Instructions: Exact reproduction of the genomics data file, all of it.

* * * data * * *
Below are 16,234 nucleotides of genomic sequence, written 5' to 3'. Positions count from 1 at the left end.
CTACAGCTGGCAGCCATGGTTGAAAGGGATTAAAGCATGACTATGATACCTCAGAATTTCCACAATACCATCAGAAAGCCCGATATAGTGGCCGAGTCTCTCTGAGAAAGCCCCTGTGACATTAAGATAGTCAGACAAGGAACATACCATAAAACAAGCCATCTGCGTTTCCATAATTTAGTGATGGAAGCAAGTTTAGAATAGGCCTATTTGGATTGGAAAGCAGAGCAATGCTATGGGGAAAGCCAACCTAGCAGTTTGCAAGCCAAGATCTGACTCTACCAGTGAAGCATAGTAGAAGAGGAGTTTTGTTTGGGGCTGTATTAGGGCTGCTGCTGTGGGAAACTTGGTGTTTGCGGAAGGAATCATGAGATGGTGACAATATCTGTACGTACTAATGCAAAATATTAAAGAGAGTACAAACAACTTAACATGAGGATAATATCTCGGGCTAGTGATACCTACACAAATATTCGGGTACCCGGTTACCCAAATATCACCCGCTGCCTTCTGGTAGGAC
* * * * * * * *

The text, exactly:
Below are 16,234 nucleotides of genomic sequence, written 5' to 3'. Positions count from 1 at the left end.
CTACAGCTGGCAGCCATGGTTGAAAGGGATTAAAGCATGACTATGATACCTCAGAATTTCCACAATACCATCAGAAAGCCCGATATAGTGGCCGAGTCTCTCTGAGAAAGCCCCTGTGACATTAAGATAGTCAGACAAGGAACATACCATAAAACAAGCCATCTGCGTTTCCATAATTTAGTGATGGAAGCAAGTTTAGAATAGGCCTATTTGGATTGGAAAGCAGAGCAATGCTATGGGGAAAGCCAACCTAGCAGTTTGCAAGCCAAGATCTGACTCTACCAGTGAAGCATAGTAGAAGAGGAGTTTTGTTTGGGGCTGTATTAGGGCTGCTGCTGTGGGAAACTTGGTGTTTGCGGAAGGAATCATGAGATGGTGACAATATCTGTACGTACTAATGCAAAATATTAAAGAGAGTACAAACAACTTAACATGAGGATAATATCTCGGGCTAGTGATACCTACACAAATATTCGGGTACCCGGTTACCCAAATATCACCCGCTGCCTTCTGGTAGGAC